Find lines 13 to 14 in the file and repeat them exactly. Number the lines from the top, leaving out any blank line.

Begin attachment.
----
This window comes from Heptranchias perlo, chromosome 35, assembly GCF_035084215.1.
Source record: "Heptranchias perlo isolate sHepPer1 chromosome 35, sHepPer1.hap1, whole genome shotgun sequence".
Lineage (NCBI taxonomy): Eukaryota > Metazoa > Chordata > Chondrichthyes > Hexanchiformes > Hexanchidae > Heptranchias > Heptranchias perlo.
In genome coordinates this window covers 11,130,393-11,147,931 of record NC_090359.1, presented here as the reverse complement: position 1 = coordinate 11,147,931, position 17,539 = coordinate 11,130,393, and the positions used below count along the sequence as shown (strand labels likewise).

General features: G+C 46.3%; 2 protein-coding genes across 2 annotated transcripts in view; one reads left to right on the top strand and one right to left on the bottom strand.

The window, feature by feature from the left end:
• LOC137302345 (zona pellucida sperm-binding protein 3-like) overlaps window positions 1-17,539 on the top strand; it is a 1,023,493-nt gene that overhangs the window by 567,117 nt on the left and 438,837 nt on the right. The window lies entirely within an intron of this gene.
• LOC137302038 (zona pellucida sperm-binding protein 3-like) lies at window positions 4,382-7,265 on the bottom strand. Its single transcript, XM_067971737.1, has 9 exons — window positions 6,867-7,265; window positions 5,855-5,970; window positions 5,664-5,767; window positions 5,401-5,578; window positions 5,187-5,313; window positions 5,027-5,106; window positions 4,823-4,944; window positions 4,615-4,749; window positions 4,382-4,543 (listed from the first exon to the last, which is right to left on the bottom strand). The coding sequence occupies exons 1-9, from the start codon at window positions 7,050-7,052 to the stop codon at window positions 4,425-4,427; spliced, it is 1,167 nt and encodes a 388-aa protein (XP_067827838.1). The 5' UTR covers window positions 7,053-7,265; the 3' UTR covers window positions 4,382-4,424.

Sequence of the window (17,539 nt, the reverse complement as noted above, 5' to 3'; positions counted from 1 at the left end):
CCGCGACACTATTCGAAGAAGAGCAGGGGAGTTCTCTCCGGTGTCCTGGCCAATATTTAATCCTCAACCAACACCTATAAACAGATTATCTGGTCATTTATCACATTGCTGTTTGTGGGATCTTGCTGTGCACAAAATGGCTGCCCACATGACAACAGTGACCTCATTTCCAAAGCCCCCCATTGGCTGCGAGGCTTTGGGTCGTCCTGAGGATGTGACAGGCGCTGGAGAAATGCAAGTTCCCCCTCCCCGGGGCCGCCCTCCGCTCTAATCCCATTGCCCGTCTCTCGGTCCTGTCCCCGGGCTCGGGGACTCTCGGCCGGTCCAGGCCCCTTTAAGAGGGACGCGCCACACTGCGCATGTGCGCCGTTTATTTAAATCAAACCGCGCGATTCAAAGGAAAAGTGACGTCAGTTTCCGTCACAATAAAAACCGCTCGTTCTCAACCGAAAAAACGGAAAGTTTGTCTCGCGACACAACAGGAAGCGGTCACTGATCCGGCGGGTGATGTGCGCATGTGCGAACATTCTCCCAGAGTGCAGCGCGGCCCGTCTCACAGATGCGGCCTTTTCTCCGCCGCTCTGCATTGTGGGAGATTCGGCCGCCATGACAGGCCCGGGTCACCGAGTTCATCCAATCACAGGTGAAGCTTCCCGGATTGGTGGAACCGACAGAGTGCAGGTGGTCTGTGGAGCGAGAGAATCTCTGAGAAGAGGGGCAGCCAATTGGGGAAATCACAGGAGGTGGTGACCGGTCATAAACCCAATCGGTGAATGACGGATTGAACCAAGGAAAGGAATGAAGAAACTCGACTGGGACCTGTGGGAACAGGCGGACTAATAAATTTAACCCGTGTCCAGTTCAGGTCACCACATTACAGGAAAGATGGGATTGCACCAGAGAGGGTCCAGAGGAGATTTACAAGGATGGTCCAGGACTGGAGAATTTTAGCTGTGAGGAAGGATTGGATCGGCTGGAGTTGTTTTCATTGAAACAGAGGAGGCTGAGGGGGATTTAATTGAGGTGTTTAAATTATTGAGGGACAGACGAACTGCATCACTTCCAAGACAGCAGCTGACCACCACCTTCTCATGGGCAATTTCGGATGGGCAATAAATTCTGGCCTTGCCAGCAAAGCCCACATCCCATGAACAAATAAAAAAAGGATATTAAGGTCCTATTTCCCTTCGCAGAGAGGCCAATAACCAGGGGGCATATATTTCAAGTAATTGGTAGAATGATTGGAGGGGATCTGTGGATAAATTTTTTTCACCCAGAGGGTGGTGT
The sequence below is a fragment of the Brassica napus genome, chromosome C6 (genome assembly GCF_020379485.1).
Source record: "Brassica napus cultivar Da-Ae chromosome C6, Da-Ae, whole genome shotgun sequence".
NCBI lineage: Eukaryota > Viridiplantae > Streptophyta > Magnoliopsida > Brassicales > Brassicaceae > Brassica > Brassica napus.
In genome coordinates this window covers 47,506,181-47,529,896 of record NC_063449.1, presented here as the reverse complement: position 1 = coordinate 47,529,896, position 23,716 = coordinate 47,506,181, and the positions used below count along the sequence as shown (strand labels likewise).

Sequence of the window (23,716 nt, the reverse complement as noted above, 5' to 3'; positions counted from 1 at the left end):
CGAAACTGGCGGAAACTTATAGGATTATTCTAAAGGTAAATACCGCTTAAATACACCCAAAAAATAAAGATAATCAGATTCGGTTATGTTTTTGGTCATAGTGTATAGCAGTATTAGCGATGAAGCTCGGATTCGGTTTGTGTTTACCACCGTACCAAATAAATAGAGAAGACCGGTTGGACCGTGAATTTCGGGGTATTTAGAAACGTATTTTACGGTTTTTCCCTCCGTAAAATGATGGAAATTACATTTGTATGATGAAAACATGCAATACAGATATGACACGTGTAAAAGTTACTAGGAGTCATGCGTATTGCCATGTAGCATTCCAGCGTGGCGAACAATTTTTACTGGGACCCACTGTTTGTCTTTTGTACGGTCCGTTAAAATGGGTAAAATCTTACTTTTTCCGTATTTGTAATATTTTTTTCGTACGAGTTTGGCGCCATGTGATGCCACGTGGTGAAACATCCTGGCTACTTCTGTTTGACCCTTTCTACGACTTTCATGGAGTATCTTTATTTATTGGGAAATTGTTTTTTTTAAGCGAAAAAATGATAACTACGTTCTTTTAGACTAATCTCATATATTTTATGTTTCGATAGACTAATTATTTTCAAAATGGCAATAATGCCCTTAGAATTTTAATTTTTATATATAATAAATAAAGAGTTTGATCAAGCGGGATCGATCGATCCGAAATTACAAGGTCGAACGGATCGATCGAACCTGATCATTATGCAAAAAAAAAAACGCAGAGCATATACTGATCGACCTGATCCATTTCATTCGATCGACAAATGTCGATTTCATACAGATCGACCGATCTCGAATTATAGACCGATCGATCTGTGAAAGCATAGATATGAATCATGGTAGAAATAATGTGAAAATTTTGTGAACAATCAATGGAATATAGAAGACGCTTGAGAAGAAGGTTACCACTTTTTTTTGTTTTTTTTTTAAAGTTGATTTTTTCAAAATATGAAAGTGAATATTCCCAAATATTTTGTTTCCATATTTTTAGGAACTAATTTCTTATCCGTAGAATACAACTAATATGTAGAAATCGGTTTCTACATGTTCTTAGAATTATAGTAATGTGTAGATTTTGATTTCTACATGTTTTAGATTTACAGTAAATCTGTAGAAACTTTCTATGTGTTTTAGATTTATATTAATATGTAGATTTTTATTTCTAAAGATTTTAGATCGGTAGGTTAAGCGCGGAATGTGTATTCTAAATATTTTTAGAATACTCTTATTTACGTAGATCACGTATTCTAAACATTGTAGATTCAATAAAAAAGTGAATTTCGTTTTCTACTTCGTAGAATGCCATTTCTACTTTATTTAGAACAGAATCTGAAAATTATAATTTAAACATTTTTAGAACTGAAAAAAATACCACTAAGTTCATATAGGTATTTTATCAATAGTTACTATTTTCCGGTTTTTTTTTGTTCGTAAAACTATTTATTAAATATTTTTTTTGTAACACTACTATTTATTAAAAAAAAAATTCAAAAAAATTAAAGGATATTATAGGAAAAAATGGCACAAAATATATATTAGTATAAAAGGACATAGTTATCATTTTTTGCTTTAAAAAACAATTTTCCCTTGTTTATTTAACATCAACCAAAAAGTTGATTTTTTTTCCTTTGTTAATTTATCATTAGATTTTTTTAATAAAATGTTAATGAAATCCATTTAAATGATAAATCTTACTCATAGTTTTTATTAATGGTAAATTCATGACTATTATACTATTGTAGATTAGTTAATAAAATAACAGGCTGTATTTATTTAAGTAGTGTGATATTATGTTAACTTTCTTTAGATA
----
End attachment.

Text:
NCBI lineage: Eukaryota > Viridiplantae > Streptophyta > Magnoliopsida > Brassicales > Brassicaceae > Brassica > Brassica napus.
In genome coordinates this window covers 47,506,181-47,529,896 of record NC_063449.1, presented here as the reverse complement: position 1 = coordinate 47,529,896, position 23,716 = coordinate 47,506,181, and the positions used below count along the sequence as shown (strand labels likewise).